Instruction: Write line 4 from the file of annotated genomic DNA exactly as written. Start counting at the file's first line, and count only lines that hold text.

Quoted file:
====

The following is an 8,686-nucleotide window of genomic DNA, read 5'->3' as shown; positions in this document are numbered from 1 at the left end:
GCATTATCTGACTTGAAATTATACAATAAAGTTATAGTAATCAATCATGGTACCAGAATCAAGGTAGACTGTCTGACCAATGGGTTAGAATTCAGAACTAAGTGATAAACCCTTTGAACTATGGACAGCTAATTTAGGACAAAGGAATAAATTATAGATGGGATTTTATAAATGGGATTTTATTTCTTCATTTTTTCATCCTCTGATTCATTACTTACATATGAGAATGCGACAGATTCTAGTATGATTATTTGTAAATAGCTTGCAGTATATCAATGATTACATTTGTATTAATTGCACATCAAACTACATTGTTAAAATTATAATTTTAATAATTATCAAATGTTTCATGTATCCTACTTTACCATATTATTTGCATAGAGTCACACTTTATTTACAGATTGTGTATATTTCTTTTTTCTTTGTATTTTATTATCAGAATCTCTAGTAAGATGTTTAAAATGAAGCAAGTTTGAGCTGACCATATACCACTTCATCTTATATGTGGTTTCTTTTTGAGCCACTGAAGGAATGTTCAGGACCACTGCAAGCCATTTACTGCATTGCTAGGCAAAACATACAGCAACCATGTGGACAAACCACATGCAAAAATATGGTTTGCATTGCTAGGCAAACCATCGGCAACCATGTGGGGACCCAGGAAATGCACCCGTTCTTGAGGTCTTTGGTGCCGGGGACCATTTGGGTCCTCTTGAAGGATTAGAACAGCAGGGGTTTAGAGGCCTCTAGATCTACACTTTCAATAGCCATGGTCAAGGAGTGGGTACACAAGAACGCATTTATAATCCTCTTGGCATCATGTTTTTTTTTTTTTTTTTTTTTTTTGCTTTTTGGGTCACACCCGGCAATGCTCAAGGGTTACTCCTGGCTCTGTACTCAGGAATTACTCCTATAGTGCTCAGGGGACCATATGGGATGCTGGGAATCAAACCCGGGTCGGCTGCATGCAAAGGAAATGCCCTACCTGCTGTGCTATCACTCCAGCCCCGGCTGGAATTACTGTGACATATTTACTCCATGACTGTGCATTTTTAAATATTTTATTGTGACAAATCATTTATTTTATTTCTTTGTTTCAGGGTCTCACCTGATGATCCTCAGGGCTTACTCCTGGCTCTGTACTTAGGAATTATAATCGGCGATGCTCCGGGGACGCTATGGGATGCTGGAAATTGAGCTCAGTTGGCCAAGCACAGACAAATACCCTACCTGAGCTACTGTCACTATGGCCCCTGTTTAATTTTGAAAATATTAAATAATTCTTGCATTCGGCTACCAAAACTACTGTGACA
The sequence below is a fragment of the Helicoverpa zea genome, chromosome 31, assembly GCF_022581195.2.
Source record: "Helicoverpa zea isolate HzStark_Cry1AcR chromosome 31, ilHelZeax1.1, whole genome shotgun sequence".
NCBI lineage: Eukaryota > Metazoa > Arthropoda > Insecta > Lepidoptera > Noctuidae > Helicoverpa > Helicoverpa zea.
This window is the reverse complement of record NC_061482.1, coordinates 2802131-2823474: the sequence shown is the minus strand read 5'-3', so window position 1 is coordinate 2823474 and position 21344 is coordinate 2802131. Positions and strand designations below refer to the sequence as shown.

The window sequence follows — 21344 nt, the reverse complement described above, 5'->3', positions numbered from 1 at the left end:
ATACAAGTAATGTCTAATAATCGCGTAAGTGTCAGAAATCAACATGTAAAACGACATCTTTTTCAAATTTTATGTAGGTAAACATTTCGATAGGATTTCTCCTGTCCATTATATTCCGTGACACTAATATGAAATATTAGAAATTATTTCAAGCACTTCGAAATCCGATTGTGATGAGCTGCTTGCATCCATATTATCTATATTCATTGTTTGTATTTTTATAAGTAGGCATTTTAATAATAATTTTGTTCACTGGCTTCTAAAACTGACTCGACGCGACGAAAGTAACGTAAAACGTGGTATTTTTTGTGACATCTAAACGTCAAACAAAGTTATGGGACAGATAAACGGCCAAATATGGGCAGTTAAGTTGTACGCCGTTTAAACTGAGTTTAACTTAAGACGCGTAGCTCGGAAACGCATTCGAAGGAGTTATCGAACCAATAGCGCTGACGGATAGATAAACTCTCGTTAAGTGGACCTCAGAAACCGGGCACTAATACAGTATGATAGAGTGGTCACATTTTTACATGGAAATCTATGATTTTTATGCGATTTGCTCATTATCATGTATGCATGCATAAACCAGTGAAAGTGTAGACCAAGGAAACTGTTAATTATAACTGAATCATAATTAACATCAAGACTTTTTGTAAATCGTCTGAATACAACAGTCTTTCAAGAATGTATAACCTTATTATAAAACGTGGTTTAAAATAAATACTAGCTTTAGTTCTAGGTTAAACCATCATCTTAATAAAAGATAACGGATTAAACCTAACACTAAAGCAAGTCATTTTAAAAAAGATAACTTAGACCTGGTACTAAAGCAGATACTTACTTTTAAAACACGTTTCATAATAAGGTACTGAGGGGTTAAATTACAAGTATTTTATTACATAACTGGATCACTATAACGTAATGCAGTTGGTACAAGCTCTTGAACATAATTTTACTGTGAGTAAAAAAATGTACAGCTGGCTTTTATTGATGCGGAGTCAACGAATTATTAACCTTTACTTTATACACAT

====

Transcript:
Source record: "Helicoverpa zea isolate HzStark_Cry1AcR chromosome 31, ilHelZeax1.1, whole genome shotgun sequence".